PROVO Not even pleas from a sizable group of property owners that included professional football quarterback Steve Young could stop the Provo City Council from sealing the fate of Maeser Elementary School.
Some residents of the south-central Provo neighborhood said a measure taken by the council Tuesday night would spell doom for their already struggling neighborhood. Apparently, the issue was important enough for Young, whose future in the National Football League is being decided this week, to take time out to pen a letter that was read by his sister, Melissa Massey.
Young's letter asked the City Council to delay its decision until Maeser residents had more information about what uses the Provo School District had in mind for the century-old elementary school. Young, who reportedly could be moving from the San Francisco '49ers to the Denver Broncos, played at Brigham Young University from 1980 to 1983. He still lives in Provo during the off-season.
"The Maeser neighborhood means a lot to me," Young wrote. "I'm proud to own property in the Maeser neighborhood."
Last month, the Provo School Board decided to close Maeser Elementary and purchase property from the city to build a new school near the former Utah County Jail site in the southeast part of town. On Tuesday, the council provided the linchpin when it approved the sale and a land swap with the school district.
Provo will close early on a 6.5-acre portion of a 14.3-acre parcel it planned to purchase later this year from Utah County, which emptied its jail in southeast Provo two years ago in favor of a new one in Spanish Fork. Provo will purchase the 6.5 acres at about 1700 S. Nevada Ave. and Slate Canyon Drive for $90,000 per acre.
The city then will declare that property surplus and sell it to the school district for the same price, to be paid in cash and land.
In the end, Provo will get from the school district a 3.2-acre piece of property currently being used by the city as part of its Bicentennial Park.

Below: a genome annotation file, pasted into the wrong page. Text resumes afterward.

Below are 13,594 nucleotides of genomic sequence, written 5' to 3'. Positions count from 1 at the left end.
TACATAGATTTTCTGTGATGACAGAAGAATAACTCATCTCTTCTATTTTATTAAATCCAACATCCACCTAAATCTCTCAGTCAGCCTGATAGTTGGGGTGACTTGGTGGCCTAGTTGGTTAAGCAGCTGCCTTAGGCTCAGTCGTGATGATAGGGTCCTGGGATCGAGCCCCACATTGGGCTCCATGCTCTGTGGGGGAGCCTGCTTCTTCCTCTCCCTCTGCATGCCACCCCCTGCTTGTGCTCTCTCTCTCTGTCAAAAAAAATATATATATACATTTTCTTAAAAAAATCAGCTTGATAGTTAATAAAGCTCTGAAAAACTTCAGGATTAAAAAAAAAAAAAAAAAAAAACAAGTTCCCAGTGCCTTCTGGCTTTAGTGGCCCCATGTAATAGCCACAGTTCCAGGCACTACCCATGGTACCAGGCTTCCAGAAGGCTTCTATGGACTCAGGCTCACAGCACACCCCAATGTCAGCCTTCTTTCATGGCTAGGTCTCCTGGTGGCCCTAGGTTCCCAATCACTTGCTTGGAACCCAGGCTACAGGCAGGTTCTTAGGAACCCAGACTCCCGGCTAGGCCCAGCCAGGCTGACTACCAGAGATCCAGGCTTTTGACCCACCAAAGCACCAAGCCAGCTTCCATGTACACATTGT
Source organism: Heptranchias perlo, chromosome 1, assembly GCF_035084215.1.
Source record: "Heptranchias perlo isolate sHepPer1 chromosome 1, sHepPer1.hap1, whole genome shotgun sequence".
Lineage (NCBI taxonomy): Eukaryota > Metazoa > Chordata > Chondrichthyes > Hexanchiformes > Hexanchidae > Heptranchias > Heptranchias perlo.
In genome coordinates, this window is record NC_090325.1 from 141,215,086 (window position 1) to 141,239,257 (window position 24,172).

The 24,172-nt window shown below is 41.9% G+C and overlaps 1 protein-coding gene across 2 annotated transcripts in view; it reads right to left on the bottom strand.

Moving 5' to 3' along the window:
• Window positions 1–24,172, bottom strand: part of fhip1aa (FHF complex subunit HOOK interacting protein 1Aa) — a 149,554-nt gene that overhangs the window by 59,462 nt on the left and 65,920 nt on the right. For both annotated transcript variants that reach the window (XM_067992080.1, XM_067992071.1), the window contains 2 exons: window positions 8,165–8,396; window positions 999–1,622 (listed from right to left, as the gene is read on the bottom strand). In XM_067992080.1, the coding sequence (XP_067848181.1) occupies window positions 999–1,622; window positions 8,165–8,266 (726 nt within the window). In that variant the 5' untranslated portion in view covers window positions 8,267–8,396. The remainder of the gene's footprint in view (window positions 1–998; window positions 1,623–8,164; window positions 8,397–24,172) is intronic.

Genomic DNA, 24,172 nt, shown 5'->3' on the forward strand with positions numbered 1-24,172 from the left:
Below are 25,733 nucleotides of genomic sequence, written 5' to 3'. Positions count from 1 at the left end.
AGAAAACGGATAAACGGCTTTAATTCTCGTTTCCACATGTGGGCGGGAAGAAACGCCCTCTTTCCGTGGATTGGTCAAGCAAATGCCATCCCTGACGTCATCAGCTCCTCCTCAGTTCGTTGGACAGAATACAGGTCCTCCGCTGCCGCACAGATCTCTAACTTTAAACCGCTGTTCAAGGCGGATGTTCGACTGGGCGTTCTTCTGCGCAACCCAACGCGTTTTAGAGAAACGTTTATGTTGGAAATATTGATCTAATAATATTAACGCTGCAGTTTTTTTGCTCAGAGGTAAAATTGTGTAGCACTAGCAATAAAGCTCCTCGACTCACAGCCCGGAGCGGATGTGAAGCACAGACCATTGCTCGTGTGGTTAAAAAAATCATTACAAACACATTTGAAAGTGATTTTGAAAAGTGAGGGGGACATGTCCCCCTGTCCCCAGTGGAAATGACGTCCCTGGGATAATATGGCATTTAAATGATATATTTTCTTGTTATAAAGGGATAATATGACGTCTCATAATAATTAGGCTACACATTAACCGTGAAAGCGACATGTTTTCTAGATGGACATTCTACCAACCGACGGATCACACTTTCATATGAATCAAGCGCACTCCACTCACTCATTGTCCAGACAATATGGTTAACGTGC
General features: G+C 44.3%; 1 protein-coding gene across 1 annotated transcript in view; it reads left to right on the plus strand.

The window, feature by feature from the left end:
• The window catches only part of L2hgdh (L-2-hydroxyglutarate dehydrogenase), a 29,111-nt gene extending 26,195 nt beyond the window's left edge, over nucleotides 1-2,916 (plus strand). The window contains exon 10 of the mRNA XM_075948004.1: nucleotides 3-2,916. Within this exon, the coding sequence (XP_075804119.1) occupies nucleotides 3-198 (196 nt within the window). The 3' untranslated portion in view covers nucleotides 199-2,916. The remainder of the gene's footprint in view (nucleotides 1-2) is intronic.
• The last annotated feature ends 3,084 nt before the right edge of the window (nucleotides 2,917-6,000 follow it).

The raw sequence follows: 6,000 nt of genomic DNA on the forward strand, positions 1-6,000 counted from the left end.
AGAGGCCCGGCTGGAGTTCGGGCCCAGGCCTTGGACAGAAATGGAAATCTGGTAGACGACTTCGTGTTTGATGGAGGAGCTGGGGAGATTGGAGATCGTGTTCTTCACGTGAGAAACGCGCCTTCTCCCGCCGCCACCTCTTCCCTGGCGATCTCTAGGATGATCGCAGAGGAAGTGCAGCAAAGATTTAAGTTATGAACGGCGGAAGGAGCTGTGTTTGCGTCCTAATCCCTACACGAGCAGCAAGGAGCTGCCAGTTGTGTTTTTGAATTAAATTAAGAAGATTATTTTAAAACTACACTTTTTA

But the deal has many residents who live near Maeser, located at 150 S. 500 East, wondering what will become of their school and their neighborhood.
Residents at the meeting, with children and strollers in tow, sported stickers that featured a colored bicycle and the words, "We love our Maeser neighborhood." A full house packed the council chambers; many of the residents had been alerted to the meeting by way of fliers distributed door-to-door.
"Let's attempt to draw a line in the sand by at the very least saying what (district officials) won't use the Maeser Elementary building for," said Debbie Davis, Maeser neighborhood chairwoman.
Some residents said a free-lunch program already has caused an increase of traffic by homeless people near Maeser Elementary. One woman said she feared the school would become "one-stop shopping for every social program out there."
Meanwhile, residents who live in the southeast part of town were elated by the news that a school soon would be built in their neighborhood. Residents there were pleased last year when Provo reached an agreement with Utah County to buy the old jail property.
Provo Mayor Lewis K. Billings said the city never wanted to own the land but simply wanted to have a say in how it was used. At one time, Utah County had considered selling the jail to a private prison operator.
"That was not something we were anxious to have occur, so we entered the negotiations," Billings said.
Eventually, Provo will purchase all 14.3 acres for about $1.3 million and will sell some of the land to private developers for residential development. The city also will request that private developers make proposals about improvements to Bicentennial Park.
Councilman Greg Hudnall, who works as director of student services for the Provo School District, excluded himself from Tuesday night's discussion and vote, even though he said he did not think he had a conflict of interest.
While Maeser residents pleaded with the council to provide leverage for their lobbying of the school board, others doubted the city's authority to get involved."State law empowers the school board, not the city, to choose new school sites," said David Knecht, chairman of the Provost South neighborhood, where the new school will be located. "I don't think it would be appropriate for you to step on the school board."